Suspected members of the Boko Haram militant group have shot dead 15 people in an attack on a local market in northeastern Nigeria, residents have said.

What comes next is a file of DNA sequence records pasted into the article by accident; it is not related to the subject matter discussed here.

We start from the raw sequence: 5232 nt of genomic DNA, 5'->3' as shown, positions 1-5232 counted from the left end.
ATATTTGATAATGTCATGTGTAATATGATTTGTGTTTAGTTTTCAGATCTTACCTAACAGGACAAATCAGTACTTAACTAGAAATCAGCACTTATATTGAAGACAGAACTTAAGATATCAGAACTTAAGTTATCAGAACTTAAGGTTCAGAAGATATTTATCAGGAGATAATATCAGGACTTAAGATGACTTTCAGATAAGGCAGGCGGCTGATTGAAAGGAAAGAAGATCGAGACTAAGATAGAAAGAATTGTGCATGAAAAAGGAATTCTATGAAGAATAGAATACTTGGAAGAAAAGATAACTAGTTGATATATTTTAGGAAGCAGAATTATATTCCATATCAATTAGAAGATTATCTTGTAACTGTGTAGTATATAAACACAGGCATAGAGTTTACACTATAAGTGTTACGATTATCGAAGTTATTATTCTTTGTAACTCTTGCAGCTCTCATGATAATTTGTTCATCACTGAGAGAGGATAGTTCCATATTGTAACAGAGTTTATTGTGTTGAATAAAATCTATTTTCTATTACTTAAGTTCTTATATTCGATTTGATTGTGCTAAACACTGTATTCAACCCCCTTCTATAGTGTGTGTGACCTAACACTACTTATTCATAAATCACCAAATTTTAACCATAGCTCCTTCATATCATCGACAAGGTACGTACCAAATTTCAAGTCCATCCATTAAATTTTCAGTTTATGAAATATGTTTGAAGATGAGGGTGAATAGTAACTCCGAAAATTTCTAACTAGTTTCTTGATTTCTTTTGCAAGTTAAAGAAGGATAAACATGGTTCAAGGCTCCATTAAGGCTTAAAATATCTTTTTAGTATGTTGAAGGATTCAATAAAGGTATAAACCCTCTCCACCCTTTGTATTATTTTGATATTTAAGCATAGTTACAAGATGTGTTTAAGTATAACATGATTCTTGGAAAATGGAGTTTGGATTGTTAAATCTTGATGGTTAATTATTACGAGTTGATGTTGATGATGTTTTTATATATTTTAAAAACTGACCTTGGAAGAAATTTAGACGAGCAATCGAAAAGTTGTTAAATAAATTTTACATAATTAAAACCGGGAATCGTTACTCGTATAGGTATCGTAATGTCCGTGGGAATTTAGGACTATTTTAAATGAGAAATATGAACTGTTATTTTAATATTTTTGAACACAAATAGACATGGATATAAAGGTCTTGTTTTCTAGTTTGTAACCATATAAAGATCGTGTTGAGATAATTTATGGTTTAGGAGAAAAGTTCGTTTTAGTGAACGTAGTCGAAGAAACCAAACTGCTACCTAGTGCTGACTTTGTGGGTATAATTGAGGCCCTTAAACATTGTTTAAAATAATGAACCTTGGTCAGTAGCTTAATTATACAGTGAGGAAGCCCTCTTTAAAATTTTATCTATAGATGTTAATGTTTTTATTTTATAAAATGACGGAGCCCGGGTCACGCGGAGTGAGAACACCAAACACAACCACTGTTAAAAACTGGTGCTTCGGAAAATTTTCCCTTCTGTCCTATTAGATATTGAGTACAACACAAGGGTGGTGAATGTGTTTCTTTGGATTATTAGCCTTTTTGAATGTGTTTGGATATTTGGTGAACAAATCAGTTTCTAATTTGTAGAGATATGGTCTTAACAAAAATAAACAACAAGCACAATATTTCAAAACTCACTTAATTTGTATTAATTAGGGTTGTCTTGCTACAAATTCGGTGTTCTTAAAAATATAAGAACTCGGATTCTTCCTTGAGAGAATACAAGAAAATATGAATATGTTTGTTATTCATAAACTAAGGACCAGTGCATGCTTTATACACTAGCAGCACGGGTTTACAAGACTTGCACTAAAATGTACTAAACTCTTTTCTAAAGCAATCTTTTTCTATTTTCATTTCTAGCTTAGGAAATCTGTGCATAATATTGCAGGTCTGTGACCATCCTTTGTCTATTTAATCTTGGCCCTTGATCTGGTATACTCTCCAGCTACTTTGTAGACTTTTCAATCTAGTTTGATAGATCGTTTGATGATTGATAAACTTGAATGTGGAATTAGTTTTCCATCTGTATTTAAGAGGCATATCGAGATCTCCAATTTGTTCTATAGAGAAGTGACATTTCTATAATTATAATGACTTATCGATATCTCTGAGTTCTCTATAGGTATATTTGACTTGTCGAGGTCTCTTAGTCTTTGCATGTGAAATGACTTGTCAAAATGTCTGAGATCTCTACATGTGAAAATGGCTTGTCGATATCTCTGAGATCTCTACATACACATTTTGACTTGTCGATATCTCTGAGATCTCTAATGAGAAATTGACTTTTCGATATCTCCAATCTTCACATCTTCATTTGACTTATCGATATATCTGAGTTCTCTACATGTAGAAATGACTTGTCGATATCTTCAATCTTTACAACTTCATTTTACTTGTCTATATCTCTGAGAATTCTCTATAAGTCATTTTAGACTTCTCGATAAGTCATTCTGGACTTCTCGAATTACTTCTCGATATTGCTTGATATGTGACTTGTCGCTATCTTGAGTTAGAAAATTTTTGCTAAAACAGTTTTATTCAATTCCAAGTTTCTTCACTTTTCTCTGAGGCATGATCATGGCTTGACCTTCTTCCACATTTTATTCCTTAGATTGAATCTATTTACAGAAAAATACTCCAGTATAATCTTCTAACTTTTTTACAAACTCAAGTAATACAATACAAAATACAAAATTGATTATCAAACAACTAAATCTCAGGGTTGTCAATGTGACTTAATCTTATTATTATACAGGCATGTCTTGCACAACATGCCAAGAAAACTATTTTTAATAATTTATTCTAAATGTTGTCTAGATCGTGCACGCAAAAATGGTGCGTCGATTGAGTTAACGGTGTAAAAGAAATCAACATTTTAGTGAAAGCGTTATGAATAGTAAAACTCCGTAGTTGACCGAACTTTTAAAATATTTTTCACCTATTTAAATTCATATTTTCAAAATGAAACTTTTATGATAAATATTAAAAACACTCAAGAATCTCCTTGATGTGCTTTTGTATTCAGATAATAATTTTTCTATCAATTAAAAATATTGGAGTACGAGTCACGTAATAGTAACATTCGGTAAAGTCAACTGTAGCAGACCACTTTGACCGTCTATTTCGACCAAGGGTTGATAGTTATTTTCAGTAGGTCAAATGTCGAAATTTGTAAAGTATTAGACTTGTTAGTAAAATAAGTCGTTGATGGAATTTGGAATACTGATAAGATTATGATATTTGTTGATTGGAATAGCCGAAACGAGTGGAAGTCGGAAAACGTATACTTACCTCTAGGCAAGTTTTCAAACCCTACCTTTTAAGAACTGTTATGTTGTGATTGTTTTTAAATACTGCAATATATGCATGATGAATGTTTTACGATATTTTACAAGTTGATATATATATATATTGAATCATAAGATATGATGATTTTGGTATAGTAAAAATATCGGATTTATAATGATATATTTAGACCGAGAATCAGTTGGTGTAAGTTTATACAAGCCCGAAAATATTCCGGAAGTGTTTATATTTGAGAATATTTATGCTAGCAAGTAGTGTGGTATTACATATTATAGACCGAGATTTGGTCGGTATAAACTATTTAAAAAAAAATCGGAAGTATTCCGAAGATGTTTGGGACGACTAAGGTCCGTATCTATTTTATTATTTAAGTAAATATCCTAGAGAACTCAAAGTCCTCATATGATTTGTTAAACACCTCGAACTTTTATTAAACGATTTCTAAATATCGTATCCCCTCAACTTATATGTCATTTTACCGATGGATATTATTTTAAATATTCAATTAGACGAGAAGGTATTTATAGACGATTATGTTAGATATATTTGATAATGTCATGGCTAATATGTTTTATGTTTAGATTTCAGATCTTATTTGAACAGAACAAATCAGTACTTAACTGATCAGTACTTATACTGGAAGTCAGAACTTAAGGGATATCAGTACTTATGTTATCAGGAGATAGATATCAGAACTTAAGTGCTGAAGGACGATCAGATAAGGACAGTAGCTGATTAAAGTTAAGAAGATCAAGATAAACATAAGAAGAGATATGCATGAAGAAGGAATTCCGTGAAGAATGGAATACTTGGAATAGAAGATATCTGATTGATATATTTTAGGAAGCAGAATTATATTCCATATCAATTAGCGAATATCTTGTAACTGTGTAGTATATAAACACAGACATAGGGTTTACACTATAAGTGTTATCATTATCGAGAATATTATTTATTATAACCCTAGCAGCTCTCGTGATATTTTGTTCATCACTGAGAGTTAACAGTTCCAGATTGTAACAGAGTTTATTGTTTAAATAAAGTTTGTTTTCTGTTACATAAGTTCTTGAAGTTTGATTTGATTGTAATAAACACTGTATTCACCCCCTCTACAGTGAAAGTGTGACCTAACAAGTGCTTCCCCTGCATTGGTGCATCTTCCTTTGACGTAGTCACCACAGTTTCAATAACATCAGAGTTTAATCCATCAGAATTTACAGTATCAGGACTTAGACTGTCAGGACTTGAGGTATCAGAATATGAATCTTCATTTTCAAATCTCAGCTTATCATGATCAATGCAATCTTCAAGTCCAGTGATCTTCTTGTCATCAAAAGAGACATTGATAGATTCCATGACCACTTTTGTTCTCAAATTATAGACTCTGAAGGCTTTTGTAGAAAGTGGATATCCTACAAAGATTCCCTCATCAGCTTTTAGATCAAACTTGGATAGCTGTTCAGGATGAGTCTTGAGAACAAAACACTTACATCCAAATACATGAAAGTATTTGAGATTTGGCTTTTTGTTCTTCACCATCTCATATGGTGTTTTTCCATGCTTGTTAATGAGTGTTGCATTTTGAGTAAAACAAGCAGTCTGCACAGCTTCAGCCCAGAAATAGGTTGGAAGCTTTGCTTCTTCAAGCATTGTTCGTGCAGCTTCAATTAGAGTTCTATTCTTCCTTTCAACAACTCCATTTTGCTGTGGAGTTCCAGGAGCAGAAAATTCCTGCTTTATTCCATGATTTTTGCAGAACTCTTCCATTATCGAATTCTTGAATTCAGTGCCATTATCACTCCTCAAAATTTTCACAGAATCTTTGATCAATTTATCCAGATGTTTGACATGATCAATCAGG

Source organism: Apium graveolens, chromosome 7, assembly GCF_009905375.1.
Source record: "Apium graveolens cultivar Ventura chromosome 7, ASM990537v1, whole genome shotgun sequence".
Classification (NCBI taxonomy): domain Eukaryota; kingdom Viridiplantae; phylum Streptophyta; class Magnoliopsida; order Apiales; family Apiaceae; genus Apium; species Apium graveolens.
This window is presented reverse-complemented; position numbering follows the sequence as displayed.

The attack took place in the town of Gajiran in Borno state on Thursday, AFP reported. Gajiran residents said the gunmen pretended to be traders attending the market. "Some of them came aboard trucks while others came on foot to beat the security checks at the entrance of the town," resident Ibrahim Bulama said. They then "blended among traders conducting business," before opening fire in the market, killing 15 people, he added. Borno state is considered Boko Haram's stronghold and has seen a spate of similar attacks on locals in recent weeks. On May 15, the Nigerian army launched an offensive against Boko Haram, a day after President Goodluck Jonathan declared a state of emergency in the three northeastern states of Borno, Yobe, and Adamawa. Boko Haram -- whose name means “Western education is forbidden” -- says its goal is to overthrow the Nigerian government. The group has claimed responsibility for a number of deadly gun and bomb attacks in various parts of Nigeria since 2009. Over the past four years, violence in the north of Africa’s most populous country has claimed the lives of 3,600 people, including killings by the security forces.